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T-plug for spyverter

Posted: Thu Mar 29, 2018 10:40 pm
by JEL
I am currently thinking about plugging a T-plug into the SDR-antenna input...

I am hoping I can then have a spyverter going in to the T-plug's one input, while leaving a VFR antenna on the T-plug's other input...



Does this sound like it might work or break something?

(Any consequences for the bias-T? Could it be strained by the split, if I happen to connect something that draws power on the VFR part of the setup, while it's also feeding the spyverter?)

(Would it make any difference if the VFR antenna is a loop, rather than a dipole? I'm thinking not, but always nice to hear other opinions :) )

(Other things worth considering?)



The goal is to avoid having to connect and disconnect the spyverter each time I cross 25 MHz.

Re: T-plug for spyverter

Posted: Wed May 23, 2018 9:41 pm
by JEL
UPDATE:

I have now received the T-plug and are currently running a first test...

It appears to work...

I have signal at both VHF and HF now, in one single channel-scan :)

For HF to work: The spyverter must be turned ON (Obviously)

For VHF (and above) to work: The spyverter can be either ON or OFF (It doesn't appear to make any difference)

Signal-strength appears to be normal-strength at HF and normal (Or perhaps a small amount weaker) at VHF (I need a bit more time to test it to be sure it's not just the weather having an effect.)

Initial thought: a success :)

Re: T-plug for spyverter

Posted: Thu May 24, 2018 3:00 am
by rtlsdrblog
Is it just a standard T-junction, or an actual RF splitter that you're using?

There's probably going to be some funky interactions with a regular T-junction, but it may not be noticeable if you're lucky.

If you have a shortciruit antenna on the VHF side (like the loop you mentioned), then the spyverter wouldn't work as the bias tee would be short circuited. Running it like that for a while could damage the bias tee.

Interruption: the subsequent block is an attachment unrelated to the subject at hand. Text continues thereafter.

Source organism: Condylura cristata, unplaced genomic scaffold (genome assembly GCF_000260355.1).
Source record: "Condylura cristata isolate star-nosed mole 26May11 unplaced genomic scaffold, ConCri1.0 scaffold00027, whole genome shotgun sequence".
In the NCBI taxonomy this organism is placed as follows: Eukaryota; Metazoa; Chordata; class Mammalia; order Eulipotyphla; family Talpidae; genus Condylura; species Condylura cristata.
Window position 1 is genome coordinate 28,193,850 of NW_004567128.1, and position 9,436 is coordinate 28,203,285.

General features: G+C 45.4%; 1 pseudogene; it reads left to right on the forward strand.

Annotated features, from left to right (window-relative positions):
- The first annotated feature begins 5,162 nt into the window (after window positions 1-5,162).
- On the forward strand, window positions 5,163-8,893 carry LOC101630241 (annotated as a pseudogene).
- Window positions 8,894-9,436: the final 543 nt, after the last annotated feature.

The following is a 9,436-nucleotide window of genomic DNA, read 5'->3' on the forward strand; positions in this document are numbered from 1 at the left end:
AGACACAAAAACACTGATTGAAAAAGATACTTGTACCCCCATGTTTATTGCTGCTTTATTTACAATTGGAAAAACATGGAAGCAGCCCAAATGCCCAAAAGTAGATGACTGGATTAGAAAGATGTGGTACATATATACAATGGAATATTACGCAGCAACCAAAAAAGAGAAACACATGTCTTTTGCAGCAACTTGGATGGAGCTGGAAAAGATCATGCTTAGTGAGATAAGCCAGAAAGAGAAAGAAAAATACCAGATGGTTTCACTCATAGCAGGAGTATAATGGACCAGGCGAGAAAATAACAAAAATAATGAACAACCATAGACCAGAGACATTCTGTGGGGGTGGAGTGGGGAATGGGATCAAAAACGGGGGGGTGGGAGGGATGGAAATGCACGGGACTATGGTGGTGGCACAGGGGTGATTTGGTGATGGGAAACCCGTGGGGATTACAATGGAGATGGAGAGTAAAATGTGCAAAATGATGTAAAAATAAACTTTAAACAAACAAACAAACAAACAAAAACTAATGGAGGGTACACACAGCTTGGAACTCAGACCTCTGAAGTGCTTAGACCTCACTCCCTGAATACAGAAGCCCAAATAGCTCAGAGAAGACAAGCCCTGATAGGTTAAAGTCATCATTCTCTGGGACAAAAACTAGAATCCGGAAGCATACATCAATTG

Re: T-plug for spyverter

Posted: Thu May 24, 2018 5:51 am
by JEL
Oooohhh thank you very much for that heads-up on the bias-t...

The T-junction is just a standard in-active T-plug (Same concept as hot-wiring 2 cables I suppose)

At the moment I have a dipole on the VHF side (It goes through an FM-block filter and then into the T-plug)

I have a long-wire on the HF side (It goes into a Nooelec balun 9:1 and then into the T-plug)

The T-plug then goes into the AirspyR2.

I'm not sure why it works, because theoretically, at least that is what I ended up concluding myself (But wanted to check with an actual experiment to be sure), the spyverter should lift the HF signals into the VHF bands... and I expected to hear some mixed signals when scanning the HF bands (Since the VHF antenna should still provide input at the bands where the spyverter was putting the upconverted HF-signals)... but HF appear just as clean as when the spyverter/airspy is connected as intended.
I didn't have any un-expected signals, and all the expected where present with same strength as normally (As far as I can tell, because HF signals vary quite a lot, so there could still be a small signal-loss I wasn't able to detect)

On VHF I seem to get a slightly lower noise-floor (and also slightly less signal)
I didn't expect any problems on VHF, since the spyverter appears to have a low-pass filter (Or maybe it's just SDR# that is intelligent enough to kill the HF signal when I tune to frequencies above 25MHz), so at least that theory checks out.

I thought some phase-issues might happen (From using 2 antenna-inputs at the same time, but perhaps their individual resonance is just so far apart from each other that they don't 'see' each other enough to interfere. After all, one is a 10 meter long long-wire laying horizontally, the other a 1.2 meter long vertical dipole), but I can't really tell.

I will keep the loop-antenna OFF and probably only run a few more experiments and then take it apart again (I really don't want to ruin anything, but it IS really nice to NOT have to screw and un-screw plugs whenever I go above or below 25 MHz :) )
So thanks for the warning!